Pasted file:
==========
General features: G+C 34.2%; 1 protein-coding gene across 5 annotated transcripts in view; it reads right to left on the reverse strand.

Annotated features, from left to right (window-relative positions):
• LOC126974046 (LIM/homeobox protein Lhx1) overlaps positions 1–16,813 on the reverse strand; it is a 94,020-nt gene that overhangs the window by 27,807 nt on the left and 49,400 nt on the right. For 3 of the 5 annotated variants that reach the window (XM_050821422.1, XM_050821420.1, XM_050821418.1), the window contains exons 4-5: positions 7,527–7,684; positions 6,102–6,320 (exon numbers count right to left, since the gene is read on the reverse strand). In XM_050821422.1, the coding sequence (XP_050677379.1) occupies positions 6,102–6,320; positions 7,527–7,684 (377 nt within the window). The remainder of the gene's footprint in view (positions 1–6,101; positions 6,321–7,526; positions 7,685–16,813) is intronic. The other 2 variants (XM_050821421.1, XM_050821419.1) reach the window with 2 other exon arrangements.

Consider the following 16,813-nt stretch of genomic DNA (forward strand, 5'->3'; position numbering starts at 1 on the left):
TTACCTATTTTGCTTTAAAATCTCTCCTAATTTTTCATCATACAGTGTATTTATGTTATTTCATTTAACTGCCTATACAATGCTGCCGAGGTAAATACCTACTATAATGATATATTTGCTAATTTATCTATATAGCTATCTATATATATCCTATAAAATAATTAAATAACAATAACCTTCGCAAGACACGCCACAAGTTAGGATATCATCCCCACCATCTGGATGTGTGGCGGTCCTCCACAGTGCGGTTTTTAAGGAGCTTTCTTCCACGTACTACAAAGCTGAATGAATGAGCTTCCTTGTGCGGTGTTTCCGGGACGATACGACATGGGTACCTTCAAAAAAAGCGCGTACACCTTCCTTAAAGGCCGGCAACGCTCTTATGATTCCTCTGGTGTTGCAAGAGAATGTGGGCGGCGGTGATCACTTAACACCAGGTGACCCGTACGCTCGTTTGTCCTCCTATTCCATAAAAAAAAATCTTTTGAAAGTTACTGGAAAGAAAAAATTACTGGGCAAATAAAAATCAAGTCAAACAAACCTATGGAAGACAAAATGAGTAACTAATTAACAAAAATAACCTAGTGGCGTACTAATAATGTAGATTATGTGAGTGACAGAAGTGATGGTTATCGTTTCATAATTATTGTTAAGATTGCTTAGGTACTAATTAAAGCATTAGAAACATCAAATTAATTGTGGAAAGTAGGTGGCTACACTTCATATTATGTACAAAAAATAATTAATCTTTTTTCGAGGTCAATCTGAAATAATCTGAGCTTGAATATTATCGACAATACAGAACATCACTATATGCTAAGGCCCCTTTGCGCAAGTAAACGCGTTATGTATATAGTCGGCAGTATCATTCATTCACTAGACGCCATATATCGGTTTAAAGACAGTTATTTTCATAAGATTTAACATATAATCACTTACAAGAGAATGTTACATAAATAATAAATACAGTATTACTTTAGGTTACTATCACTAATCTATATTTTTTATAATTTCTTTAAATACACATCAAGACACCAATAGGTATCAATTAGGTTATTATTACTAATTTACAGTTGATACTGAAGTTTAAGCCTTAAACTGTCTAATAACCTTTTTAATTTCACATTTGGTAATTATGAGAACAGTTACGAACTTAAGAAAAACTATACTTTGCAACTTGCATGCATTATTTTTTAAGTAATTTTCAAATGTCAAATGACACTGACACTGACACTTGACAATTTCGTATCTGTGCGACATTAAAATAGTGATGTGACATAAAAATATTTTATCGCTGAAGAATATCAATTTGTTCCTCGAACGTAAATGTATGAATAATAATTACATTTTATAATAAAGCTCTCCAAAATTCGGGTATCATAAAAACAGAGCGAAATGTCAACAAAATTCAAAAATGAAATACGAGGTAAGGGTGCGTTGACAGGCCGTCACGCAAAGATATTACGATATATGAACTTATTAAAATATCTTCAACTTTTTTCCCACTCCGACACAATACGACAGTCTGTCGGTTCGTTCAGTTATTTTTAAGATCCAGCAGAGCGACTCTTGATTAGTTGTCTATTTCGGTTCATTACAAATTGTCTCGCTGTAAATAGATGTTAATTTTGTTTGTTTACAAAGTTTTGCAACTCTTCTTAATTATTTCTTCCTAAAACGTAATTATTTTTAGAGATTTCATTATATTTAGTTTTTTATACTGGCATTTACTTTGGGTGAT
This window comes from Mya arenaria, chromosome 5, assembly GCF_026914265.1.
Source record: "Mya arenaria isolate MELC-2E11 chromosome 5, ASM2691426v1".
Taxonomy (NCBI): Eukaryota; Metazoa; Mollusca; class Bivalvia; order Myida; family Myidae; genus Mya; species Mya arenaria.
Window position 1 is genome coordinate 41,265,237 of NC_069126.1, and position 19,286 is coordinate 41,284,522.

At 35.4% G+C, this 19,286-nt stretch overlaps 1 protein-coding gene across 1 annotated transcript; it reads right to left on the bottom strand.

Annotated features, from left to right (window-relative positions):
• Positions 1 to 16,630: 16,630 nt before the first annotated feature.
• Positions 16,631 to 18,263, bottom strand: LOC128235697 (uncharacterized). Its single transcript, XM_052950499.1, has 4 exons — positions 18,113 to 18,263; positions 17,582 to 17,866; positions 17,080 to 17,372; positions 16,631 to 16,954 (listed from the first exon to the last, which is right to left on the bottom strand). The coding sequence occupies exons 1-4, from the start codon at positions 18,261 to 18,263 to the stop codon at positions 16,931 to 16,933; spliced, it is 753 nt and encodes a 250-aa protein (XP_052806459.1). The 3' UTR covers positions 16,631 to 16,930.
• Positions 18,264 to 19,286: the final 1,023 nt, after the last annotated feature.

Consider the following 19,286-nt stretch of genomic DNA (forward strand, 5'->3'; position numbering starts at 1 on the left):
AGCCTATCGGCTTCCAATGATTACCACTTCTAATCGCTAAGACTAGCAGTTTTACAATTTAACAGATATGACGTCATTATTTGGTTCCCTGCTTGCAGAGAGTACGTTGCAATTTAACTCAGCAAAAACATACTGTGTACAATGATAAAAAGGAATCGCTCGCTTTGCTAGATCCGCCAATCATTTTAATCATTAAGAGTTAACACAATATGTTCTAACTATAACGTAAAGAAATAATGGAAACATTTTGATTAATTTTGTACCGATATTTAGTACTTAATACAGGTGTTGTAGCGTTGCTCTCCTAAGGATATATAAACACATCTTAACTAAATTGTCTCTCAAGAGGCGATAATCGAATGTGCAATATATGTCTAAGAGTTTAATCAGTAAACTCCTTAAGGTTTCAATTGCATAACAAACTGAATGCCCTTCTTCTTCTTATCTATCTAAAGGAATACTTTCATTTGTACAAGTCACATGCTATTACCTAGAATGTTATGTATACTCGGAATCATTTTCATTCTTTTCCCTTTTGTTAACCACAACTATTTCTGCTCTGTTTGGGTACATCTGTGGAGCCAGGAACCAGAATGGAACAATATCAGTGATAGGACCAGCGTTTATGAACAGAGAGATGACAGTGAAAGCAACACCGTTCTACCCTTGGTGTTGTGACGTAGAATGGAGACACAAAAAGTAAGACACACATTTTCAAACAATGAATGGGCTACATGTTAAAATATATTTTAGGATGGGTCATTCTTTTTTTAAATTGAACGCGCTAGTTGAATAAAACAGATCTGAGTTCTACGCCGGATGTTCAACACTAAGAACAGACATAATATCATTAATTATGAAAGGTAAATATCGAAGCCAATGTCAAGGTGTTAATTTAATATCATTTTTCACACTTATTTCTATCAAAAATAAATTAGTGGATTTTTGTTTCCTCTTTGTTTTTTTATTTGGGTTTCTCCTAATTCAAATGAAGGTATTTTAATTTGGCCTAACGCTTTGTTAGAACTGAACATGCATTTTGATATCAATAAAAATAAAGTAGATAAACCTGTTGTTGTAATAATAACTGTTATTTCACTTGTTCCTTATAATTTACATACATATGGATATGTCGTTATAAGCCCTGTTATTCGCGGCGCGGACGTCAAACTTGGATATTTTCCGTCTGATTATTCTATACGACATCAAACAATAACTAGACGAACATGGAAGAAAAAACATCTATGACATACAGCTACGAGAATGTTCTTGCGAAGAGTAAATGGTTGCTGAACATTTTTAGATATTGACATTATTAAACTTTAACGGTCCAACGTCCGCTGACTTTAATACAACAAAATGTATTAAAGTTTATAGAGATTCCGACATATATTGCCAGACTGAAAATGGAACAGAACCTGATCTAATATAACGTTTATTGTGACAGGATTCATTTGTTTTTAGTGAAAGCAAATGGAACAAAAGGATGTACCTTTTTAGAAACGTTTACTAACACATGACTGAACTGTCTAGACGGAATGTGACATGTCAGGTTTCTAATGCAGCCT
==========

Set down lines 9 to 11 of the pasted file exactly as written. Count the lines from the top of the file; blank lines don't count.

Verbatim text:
Window position 1 is genome coordinate 41,265,237 of NC_069126.1, and position 19,286 is coordinate 41,284,522.

At 35.4% G+C, this 19,286-nt stretch overlaps 1 protein-coding gene across 1 annotated transcript; it reads right to left on the bottom strand.

Annotated features, from left to right (window-relative positions):